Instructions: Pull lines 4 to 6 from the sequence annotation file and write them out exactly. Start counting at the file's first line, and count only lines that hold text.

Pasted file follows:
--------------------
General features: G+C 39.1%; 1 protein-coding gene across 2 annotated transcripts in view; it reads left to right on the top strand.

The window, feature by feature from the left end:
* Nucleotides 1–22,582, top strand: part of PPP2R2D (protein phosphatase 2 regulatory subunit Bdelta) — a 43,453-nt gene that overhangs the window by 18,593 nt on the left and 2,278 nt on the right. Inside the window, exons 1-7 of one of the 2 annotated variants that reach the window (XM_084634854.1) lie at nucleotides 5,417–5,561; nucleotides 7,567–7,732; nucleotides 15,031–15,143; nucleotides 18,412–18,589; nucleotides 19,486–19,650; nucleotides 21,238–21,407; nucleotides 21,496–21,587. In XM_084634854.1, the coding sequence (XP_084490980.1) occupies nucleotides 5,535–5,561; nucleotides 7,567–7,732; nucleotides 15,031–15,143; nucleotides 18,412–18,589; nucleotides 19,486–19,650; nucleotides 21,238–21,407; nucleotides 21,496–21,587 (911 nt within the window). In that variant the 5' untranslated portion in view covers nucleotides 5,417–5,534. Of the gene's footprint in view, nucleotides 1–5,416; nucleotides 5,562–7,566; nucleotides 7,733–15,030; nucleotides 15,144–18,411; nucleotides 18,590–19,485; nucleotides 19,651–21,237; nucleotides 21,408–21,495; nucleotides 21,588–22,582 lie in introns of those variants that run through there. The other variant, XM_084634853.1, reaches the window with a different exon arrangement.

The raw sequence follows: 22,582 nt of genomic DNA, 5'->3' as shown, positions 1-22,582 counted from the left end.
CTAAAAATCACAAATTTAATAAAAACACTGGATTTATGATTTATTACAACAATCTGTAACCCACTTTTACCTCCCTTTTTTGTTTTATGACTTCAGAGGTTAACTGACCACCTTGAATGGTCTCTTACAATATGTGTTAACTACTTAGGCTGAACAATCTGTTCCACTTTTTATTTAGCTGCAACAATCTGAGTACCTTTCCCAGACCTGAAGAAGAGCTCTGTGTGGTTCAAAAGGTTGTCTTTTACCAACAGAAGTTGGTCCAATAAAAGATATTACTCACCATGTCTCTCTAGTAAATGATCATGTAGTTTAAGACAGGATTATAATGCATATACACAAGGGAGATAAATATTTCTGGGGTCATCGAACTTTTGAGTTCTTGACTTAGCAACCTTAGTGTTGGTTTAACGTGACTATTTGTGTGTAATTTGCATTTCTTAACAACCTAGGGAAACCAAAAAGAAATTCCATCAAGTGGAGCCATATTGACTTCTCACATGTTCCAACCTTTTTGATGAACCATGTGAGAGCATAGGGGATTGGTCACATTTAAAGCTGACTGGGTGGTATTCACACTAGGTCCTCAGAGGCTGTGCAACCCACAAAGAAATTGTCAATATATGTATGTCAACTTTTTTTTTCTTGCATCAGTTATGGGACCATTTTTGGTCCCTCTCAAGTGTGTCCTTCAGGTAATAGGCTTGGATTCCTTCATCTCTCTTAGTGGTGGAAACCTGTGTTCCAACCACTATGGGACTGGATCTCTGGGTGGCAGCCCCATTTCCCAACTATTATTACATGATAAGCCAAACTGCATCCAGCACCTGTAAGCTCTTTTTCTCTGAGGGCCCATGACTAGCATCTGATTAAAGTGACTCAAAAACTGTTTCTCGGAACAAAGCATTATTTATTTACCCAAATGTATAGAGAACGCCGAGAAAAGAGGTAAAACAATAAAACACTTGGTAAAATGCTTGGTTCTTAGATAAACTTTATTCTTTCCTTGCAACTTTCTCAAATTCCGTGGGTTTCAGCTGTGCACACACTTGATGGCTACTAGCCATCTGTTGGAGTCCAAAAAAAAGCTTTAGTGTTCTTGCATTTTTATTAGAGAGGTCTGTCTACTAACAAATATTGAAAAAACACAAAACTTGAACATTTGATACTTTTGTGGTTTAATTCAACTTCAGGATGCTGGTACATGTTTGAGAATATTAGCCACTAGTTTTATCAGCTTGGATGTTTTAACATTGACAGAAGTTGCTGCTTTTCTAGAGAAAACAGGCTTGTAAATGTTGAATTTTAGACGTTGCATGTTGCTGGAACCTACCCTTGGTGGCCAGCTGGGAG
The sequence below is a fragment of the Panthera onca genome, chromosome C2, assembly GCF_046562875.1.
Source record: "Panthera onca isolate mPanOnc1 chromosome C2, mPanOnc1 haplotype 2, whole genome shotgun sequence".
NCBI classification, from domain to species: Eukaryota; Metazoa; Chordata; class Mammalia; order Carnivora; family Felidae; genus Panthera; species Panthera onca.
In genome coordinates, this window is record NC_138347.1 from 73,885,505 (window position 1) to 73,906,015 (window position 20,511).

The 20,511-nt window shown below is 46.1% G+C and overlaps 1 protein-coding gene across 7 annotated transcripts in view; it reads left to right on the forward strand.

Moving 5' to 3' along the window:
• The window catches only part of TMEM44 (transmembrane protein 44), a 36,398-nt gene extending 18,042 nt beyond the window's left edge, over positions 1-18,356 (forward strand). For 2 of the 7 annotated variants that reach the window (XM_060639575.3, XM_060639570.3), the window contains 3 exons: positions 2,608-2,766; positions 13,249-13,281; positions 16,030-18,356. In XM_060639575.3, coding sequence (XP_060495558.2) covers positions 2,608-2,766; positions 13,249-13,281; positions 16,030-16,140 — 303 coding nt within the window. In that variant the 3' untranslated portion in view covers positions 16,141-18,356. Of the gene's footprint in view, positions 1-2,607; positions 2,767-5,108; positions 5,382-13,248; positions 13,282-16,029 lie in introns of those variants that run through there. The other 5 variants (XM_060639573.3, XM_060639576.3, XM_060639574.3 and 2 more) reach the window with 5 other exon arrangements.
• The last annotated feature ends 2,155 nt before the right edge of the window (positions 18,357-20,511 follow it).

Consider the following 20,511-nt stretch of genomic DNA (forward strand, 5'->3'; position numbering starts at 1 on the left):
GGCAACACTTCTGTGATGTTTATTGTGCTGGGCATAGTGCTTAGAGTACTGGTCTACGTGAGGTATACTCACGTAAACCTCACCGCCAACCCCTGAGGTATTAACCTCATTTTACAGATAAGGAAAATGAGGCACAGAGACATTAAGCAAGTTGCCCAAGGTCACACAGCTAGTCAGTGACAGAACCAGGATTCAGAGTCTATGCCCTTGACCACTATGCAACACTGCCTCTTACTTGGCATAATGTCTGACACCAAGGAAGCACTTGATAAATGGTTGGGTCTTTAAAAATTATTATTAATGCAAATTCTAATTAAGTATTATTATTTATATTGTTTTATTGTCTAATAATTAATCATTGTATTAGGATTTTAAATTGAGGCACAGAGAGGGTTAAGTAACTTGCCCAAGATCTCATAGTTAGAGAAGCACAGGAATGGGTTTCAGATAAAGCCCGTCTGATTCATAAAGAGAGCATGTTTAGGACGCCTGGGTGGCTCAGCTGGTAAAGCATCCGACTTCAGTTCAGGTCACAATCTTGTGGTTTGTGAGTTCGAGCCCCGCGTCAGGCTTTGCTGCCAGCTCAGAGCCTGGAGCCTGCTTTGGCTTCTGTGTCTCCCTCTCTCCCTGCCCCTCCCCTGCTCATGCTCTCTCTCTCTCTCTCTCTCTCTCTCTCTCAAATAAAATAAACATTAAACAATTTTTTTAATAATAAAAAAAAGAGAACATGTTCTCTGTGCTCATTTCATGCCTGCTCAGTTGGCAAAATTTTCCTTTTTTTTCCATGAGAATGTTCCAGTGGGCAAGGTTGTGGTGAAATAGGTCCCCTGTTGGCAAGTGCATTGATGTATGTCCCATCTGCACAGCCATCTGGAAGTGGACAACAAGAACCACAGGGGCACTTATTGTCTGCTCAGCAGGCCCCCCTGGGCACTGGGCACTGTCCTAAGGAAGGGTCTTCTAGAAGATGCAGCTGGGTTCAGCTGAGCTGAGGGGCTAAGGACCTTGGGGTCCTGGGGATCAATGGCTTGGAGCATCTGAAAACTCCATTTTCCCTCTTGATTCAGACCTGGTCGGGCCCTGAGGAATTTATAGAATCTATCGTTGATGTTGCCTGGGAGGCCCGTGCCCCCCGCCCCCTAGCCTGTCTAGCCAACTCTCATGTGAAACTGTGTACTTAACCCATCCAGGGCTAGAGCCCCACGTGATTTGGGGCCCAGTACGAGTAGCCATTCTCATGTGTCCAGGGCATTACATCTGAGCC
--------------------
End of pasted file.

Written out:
The raw sequence follows: 22,582 nt of genomic DNA, 5'->3' as shown, positions 1-22,582 counted from the left end.
CTAAAAATCACAAATTTAATAAAAACACTGGATTTATGATTTATTACAACAATCTGTAACCCACTTTTACCTCCCTTTTTTGTTTTATGACTTCAGAGGTTAACTGACCACCTTGAATGGTCTCTTACAATATGTGTTAACTACTTAGGCTGAACAATCTGTTCCACTTTTTATTTAGCTGCAACAATCTGAGTACCTTTCCCAGACCTGAAGAAGAGCTCTGTGTGGTTCAAAAGGTTGTCTTTTACCAACAGAAGTTGGTCCAATAAAAGATATTACTCACCATGTCTCTCTAGTAAATGATCATGTAGTTTAAGACAGGATTATAATGCATATACACAAGGGAGATAAATATTTCTGGGGTCATCGAACTTTTGAGTTCTTGACTTAGCAACCTTAGTGTTGGTTTAACGTGACTATTTGTGTGTAATTTGCATTTCTTAACAACCTAGGGAAACCAAAAAGAAATTCCATCAAGTGGAGCCATATTGACTTCTCACATGTTCCAACCTTTTTGATGAACCATGTGAGAGCATAGGGGATTGGTCACATTTAAAGCTGACTGGGTGGTATTCACACTAGGTCCTCAGAGGCTGTGCAACCCACAAAGAAATTGTCAATATATGTATGTCAACTTTTTTTTTCTTGCATCAGTTATGGGACCATTTTTGGTCCCTCTCAAGTGTGTCCTTCAGGTAATAGGCTTGGATTCCTTCATCTCTCTTAGTGGTGGAAACCTGTGTTCCAACCACTATGGGACTGGATCTCTGGGTGGCAGCCCCATTTCCCAACTATTATTACATGATAAGCCAAACTGCATCCAGCACCTGTAAGCTCTTTTTCTCTGAGGGCCCATGACTAGCATCTGATTAAAGTGACTCAAAAACTGTTTCTCGGAACAAAGCATTATTTATTTACCCAAATGTATAGAGAACGCCGAGAAAAGAGGTAAAACAATAAAACACTTGGTAAAATGCTTGGTTCTTAGATAAACTTTATTCTTTCCTTGCAACTTTCTCAAATTCCGTGGGTTTCAGCTGTGCACACACTTGATGGCTACTAGCCATCTGTTGGAGTCCAAAAAAAAGCTTTAGTGTTCTTGCATTTTTATTAGAGAGGTCTGTCTACTAACAAATATTGAAAAAACACAAAACTTGAACATTTGATACTTTTGTGGTTTAATTCAACTTCAGGATGCTGGTACATGTTTGAGAATATTAGCCACTAGTTTTATCAGCTTGGATGTTTTAACATTGACAGAAGTTGCTGCTTTTCTAGAGAAAACAGGCTTGTAAATGTTGAATTTTAGACGTTGCATGTTGCTGGAACCTACCCTTGGTGGCCAGCTGGGAG
The sequence below is a fragment of the Panthera onca genome, chromosome C2, assembly GCF_046562875.1.